Q: How do you change an ugly quality in yourself? It came out that my younger sister is upset with my "nitpickiness." I often say things I feel are helpful, but come across as nitpicking. I say, "Here's a headband I bought for you." And she hears "This is so that when you're too lazy to wash your hair you won't look like such a disaster." Or I'll say, "You should wear your hair down and maybe put some of your MAC lip gloss on" — because my sister is very pretty, but a big tomboy, and I'm jealous of her gorgeous hair and she looks great with minimal makeup — and she hears "You look awful."
I didn't realize what a habit nitpicking was for me. Although my sister said "It's not hate-able, it's just annoying," I think it's ugly, and I would like to change. But I'm not sure how.
A: To get at the nitpicking habit, you have to start with the trying-to-help habit. And to get at that, you have to tackle the rationalizing habit, which starts with the needing-to-be-in-control habit.
Things aren't as dire as they sound. But you have managed to defend yourself in the same breath you admit to "ugly" behavior. That's just the kind of anguishy blame-deflection — "I'm so sorry if you took offense that I didn't intend" — that lets you avoid vulnerability, thereby stunting reflection, thereby stunting emotional growth.
Consider your aside about your sister's looks. In one shot, you shift the blame to your supposed victim, for lovably not recognizing how pretty she could be if she only listened to your well-intentioned advice.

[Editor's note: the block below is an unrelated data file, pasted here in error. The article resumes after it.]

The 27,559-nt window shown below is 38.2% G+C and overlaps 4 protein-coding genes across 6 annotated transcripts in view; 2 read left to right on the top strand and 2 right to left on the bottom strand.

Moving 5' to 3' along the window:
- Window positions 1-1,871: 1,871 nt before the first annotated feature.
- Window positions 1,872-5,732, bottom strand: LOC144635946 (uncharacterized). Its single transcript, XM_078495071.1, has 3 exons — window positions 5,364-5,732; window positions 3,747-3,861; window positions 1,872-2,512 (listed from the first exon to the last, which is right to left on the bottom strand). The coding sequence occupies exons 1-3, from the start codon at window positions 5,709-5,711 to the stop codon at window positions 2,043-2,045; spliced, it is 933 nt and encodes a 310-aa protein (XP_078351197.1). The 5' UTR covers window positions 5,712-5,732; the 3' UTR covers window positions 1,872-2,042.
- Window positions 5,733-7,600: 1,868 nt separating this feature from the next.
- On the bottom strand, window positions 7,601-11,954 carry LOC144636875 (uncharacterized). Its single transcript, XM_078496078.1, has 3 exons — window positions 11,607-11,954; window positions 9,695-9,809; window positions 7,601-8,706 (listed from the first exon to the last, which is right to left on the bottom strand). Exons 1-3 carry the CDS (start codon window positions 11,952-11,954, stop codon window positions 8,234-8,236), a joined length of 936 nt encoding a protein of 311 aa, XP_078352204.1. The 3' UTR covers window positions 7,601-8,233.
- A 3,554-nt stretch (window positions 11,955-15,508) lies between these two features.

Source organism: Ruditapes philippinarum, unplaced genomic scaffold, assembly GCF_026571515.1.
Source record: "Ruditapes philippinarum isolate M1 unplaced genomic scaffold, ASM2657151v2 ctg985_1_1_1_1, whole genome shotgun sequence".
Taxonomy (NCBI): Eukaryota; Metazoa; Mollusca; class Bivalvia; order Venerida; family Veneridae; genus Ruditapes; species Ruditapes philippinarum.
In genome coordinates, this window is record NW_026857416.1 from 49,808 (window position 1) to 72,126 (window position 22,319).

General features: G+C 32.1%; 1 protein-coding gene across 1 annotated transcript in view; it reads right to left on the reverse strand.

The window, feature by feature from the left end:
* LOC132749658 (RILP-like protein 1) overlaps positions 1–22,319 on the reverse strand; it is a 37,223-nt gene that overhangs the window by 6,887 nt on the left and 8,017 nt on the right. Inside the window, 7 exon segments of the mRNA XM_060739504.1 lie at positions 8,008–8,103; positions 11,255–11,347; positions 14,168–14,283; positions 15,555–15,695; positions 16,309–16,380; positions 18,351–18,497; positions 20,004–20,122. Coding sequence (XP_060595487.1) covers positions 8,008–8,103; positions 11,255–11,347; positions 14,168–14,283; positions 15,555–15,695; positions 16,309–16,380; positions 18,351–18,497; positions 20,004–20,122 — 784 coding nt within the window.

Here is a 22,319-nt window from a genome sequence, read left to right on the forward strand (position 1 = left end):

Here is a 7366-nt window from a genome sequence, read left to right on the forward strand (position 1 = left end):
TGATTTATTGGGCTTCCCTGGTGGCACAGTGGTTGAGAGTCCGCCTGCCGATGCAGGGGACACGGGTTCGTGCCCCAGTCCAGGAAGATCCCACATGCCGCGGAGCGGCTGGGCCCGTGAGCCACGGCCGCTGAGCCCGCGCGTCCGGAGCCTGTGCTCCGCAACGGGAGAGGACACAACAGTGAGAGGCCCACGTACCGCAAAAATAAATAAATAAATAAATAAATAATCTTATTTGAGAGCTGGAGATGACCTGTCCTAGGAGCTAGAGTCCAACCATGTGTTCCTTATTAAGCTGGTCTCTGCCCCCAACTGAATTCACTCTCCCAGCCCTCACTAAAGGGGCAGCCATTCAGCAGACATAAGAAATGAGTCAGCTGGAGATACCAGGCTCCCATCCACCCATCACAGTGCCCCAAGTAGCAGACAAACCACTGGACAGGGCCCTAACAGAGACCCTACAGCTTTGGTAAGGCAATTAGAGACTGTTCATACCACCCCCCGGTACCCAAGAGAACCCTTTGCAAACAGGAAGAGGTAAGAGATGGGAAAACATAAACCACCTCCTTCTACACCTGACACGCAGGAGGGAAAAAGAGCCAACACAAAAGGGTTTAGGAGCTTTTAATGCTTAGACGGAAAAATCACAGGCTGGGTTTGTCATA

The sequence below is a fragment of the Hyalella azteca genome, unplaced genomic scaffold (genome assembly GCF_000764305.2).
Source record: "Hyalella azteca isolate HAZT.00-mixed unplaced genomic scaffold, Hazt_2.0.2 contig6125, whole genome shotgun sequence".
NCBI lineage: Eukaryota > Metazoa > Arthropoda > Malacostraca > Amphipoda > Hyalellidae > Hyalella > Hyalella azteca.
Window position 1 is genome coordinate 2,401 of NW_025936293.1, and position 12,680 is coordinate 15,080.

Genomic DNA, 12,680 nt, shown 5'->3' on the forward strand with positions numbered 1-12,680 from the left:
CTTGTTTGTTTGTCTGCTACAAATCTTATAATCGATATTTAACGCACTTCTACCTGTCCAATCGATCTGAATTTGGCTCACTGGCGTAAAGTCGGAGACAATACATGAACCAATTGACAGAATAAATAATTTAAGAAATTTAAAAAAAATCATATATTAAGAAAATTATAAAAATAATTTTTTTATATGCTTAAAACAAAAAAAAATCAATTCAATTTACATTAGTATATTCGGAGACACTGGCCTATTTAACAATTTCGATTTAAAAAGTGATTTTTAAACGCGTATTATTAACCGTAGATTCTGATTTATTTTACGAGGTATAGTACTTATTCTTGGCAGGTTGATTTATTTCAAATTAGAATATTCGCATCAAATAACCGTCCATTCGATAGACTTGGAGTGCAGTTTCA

Let's try that again: You think your sister's appearance is your business when in fact it isn't, and so you try to justify the meddling as being for her own good.
Will your sister look more attractive to more people with her hair down? Sure, I'll take your word for it. But she's more attractive to herself when she's left to make her own choices. Being right doesn't make it right for you to overrule her taste.
Unless of course she asks you to. Please see, though, that it's not just your sister who, given a choice between dressing her way badly and your way well, would choose to look bad. Even people who do accept help (with anything) feel more confident, and therefore are more receptive, when it's their idea to ask.
And that means unsolicited suggestions you "feel are helpful" are helpful only to your sense of superiority.
You're not alone in this, either. Your "helping" impulse and your sister's resistance both originate in the same human need: to matter.
The only way you're going to change this habit is to know this impulse for what it is. Recognize it so you can be more conscious of the ways you choose to assert yourself, and do so only when it's your business to (the oversimplified version: when it's about you; when you're asked; in emergencies). That's the only time it's appropriate, and also, conveniently, the only time it actually works.
Put your "nitpicking" to that test and I think you'll see how freely, and wrongly, your attempts to help have crossed these boundaries. This is the light that will show you the limits next time.
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